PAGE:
"I remember my first time where it was kind of like 'just get the stick around,'" Johnson said. 

According to Woody, the three main ingredients for executing a functional 4x100 relay are continuity, rhythm and trust. How did Iowa find all three? Two main elements contributed to that. 

One part is Woody's coaching philosophy. He decides the relay order and designates when/where in the exchange zone where handoffs are made, taking the thought process out of the athletes' hands mid-race so they only focus on running. Then the runners themselves put in countless hours practicing on the track and building chemistry off the track. 

And as far as bringing along the freshman Johnson, second leg Austin Kresley said the message was simple: don't try to play "hero ball". 

"Everyone's bought in, no one wants to be 'the guy,'" Kresley said. "We're all bought in as a team. We've won the Big Ten a few years in a row so everyone knows they gotta do their part. And everyone does their part, we get trophies at the end of it. No one's going out there saying 'Hey, I've got win this', everyone just got to do their part to win this thing. It's not just one person." 

(Left to Right) Iowa’s Kalil Johnson, Austin Kresley, Gratt Reed, and Khullen Jefferson made up the men's 4 x 100 meter relay that qualified for the NCAA Outdoor Championships. This is Iowa's ninth straight year making the outdoor finals.

The Hawkeyes relay team's found their stride in the last several weeks. They placed second at the Drake Relays, helping the men's team to their first title there since 2018 and followed that up with a second place finish at the Big Ten championships in mid-May. 

Still, there's plenty of room for improvement. Their 39.56 time at NCAA West Regionals placed them as the No. 23 seed nationally out of 24 teams. The days and weeks leading up to Eugene were focused on shedding as many seconds as possible off their time.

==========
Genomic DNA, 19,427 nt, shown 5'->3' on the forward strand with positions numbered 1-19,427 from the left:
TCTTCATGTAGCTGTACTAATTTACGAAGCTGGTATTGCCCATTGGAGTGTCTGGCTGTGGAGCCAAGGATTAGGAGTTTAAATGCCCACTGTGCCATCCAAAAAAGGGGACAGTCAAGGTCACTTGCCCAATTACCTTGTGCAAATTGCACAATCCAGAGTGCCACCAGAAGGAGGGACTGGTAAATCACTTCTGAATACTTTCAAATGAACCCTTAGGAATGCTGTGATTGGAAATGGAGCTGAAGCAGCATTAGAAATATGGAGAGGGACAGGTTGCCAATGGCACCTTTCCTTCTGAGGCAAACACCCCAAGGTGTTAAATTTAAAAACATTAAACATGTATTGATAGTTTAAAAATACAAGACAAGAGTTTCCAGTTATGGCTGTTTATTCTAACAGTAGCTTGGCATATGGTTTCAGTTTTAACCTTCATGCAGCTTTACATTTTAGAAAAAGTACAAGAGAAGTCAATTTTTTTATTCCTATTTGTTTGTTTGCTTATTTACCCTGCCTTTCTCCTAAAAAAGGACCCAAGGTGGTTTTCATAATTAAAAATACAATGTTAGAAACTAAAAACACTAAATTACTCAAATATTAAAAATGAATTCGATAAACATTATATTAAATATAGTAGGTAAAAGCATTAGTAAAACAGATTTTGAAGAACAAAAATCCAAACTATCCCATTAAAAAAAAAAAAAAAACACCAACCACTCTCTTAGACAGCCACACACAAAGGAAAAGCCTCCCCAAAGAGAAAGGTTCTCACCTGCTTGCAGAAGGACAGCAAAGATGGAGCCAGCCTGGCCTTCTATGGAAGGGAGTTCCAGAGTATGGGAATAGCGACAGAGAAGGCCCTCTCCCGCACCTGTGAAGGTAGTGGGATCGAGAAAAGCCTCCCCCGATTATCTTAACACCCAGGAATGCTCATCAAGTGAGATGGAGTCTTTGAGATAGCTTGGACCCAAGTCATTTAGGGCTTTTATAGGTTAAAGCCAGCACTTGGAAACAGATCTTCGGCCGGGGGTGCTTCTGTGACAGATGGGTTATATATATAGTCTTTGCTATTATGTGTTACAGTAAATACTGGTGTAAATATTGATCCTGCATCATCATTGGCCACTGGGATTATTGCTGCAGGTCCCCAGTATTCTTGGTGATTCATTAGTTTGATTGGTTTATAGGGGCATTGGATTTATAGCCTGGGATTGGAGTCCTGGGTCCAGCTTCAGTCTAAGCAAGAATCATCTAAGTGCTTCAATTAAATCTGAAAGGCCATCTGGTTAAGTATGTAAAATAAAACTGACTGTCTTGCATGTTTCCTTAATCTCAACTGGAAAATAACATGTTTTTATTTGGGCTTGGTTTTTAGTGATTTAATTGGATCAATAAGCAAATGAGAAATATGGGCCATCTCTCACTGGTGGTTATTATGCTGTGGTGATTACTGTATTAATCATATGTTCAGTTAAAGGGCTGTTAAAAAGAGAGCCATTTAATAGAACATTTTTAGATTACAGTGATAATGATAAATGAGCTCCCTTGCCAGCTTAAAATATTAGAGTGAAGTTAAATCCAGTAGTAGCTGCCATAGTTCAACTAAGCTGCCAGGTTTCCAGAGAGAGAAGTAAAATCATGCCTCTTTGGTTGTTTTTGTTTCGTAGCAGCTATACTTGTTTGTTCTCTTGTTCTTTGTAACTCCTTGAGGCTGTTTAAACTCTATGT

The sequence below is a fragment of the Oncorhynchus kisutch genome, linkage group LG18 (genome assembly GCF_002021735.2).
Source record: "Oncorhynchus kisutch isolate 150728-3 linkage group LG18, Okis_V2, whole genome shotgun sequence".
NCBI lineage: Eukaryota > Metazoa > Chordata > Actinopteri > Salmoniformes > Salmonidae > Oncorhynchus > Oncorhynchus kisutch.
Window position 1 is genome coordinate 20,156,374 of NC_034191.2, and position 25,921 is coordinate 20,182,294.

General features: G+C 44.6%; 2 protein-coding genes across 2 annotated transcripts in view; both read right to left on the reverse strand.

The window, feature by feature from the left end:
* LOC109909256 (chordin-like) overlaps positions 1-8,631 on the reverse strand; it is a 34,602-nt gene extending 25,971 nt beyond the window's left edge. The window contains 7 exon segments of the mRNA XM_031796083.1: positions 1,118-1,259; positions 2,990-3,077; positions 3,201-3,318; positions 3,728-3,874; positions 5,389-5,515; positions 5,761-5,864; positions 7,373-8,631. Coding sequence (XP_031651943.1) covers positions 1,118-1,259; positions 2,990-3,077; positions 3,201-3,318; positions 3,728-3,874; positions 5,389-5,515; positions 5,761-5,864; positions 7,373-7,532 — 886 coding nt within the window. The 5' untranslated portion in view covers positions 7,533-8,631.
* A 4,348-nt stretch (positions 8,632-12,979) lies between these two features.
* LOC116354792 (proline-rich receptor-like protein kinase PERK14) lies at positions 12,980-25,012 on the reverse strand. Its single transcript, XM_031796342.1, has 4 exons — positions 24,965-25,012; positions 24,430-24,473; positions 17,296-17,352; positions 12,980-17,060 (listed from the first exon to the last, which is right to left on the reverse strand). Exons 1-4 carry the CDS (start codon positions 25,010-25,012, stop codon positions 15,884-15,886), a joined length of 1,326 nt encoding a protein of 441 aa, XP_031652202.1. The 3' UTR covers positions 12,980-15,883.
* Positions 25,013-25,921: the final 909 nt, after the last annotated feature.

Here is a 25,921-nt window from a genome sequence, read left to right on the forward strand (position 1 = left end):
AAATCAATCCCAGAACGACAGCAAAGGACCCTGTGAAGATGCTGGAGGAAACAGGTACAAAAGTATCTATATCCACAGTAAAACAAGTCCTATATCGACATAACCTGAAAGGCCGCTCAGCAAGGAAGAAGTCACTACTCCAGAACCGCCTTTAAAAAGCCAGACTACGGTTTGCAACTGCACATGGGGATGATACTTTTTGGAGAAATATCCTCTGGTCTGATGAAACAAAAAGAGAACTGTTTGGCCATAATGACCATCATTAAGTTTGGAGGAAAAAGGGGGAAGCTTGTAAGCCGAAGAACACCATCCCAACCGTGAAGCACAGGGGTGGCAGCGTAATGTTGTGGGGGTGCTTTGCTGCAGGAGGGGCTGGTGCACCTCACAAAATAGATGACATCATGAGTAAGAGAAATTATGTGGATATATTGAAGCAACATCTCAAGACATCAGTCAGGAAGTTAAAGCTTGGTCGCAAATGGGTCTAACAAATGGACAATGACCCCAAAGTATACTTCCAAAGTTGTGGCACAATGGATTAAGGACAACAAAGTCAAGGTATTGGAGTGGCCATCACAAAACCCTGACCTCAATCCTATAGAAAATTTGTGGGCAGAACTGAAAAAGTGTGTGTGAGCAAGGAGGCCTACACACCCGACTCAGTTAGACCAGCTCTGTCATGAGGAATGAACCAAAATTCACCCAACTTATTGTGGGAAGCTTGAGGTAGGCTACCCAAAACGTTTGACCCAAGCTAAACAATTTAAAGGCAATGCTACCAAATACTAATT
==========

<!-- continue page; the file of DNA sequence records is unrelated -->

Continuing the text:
"Big Ten's we came up with a silver, which we wanted gold but we just got to keep working on the handouts going into nationals," Khullen Jefferson said. "So I feel like we can just get each other's chemistry down and trust each other, I think actually make the final and score some points for the team."

Qualifying for the NCAA championships is one thing, scoring points (a Top 8 finish) is the next step in the growing expectations for Iowa's track and field team. Their seeding suggests they're long shots for a top finish but Woody's message to the team is that the toughest obstacle, qualifying for the finals, is done.

Now it's time to reset because every team has an equal opportunity.

"Once you get there, anybody can score because it's that elite," Woody said. 

Who are all of the Hawkeyes competing? 

The NCAA Outdoor Championships will be held from Wednesday-Saturday at the University of Oregon. Broadcasts of the events will take place on the ESPN family of networks. Here's the full list of men's participants: 

  • Josh Braverman, senior, 110-meter hurdles 
  • Armando Bryson, sophomore, 4x400 meter relay 
  • James Carter Jr., Junior, long jump and triple jump 
  • Nik Curtiss, senior, shot put 
  • Julien Gillum, junior, 400-meter hurdles and 4x400 meter relay 
  • Spencer Gudgel, sophomore, 4x400 meter relay 
  • Khullen Jefferson, sophomore, 4x100 meter relay 
  • Jordan Johnson, sophomore, discus 
  • Kalil Johnson, freshman, 4x100 meter relay 
  • Austin Kresley, sophomore, 4x100 meter relay 
  • Gratt Reed, junior, 110-meter hurdles and 4x100 meter relay 
  • Austin West, sophomore, decathlon and 4x400 meter relay 

Kennington Lloyd Smith III covers Iowa Hawkeyes football and men's basketball for the Des Moines Register. You can connect with Kennington on Twitter @SkinnyKenny_ or email him at